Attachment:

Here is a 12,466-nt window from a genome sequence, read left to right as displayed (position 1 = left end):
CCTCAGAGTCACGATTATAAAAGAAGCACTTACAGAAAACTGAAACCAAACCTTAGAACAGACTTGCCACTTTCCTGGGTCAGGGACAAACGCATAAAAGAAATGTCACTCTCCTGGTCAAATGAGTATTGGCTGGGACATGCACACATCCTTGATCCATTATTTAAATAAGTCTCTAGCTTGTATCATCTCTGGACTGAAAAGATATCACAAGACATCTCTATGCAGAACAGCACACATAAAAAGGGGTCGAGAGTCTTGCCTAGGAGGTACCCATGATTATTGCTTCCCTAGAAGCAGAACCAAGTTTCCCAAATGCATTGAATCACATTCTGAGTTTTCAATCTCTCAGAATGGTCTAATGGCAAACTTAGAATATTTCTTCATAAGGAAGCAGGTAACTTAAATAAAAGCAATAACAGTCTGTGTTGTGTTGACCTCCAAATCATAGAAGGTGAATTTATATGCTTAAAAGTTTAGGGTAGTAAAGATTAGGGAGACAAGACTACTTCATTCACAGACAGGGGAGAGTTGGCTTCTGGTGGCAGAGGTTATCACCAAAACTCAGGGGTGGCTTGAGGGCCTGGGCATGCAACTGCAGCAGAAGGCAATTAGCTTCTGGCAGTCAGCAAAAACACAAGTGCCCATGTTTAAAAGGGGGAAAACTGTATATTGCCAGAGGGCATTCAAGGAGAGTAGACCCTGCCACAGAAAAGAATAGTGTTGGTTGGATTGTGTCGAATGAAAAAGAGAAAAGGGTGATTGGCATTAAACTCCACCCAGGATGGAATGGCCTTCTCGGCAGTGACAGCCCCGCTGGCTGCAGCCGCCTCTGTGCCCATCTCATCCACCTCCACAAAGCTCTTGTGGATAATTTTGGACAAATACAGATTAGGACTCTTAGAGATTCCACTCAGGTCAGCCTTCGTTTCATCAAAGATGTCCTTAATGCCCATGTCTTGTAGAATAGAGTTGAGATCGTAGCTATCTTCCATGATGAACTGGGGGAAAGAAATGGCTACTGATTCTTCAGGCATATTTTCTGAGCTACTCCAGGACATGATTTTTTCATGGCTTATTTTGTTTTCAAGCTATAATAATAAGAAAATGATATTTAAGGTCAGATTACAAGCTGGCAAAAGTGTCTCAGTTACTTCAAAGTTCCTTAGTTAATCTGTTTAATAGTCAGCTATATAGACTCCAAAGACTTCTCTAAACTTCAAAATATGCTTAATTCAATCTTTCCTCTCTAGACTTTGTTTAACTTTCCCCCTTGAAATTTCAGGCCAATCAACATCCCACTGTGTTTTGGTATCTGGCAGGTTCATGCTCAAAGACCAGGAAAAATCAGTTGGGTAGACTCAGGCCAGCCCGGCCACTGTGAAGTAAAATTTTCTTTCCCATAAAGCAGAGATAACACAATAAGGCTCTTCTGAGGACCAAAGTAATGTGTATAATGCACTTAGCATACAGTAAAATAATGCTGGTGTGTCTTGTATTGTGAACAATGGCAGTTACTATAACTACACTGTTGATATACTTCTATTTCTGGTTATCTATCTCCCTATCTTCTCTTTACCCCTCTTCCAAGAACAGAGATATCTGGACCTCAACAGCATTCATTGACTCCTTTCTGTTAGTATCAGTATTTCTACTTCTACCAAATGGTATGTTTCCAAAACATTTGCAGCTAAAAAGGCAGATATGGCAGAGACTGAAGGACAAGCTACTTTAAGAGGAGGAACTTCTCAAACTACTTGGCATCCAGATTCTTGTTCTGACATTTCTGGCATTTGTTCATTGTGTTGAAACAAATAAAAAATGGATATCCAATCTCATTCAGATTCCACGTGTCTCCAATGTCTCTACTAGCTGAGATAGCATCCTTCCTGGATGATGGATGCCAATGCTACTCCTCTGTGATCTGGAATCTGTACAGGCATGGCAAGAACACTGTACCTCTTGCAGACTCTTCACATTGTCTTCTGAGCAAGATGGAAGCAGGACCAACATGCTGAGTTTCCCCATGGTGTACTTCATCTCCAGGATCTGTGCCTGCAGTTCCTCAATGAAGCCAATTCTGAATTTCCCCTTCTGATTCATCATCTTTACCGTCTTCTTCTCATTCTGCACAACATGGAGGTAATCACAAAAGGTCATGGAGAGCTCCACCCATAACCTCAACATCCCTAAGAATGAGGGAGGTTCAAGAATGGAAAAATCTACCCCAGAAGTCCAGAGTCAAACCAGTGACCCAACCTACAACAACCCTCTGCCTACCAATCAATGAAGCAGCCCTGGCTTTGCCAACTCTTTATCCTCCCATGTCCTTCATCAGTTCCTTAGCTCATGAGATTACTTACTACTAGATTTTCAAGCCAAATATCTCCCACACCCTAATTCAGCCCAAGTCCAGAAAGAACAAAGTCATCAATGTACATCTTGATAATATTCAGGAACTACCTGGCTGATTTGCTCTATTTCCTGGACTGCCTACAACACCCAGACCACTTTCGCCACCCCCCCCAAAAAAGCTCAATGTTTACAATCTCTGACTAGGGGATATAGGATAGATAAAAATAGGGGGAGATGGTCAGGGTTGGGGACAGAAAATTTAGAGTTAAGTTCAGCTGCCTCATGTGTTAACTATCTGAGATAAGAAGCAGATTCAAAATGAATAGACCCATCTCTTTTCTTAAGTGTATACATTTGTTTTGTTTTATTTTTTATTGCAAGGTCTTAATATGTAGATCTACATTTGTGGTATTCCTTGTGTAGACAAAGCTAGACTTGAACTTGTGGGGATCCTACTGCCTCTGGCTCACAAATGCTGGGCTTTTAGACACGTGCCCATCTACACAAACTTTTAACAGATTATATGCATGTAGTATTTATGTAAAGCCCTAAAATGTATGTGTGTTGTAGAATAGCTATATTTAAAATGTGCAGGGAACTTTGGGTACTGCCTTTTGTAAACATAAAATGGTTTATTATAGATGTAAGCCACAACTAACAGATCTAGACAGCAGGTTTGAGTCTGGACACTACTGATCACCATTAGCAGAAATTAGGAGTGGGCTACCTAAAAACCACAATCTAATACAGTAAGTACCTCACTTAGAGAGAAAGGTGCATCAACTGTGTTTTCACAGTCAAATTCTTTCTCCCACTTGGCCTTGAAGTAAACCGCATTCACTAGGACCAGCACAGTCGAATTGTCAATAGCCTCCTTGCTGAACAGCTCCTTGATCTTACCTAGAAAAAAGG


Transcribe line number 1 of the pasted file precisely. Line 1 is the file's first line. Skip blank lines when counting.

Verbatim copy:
Here is a 12,466-nt window from a genome sequence, read left to right as displayed (position 1 = left end):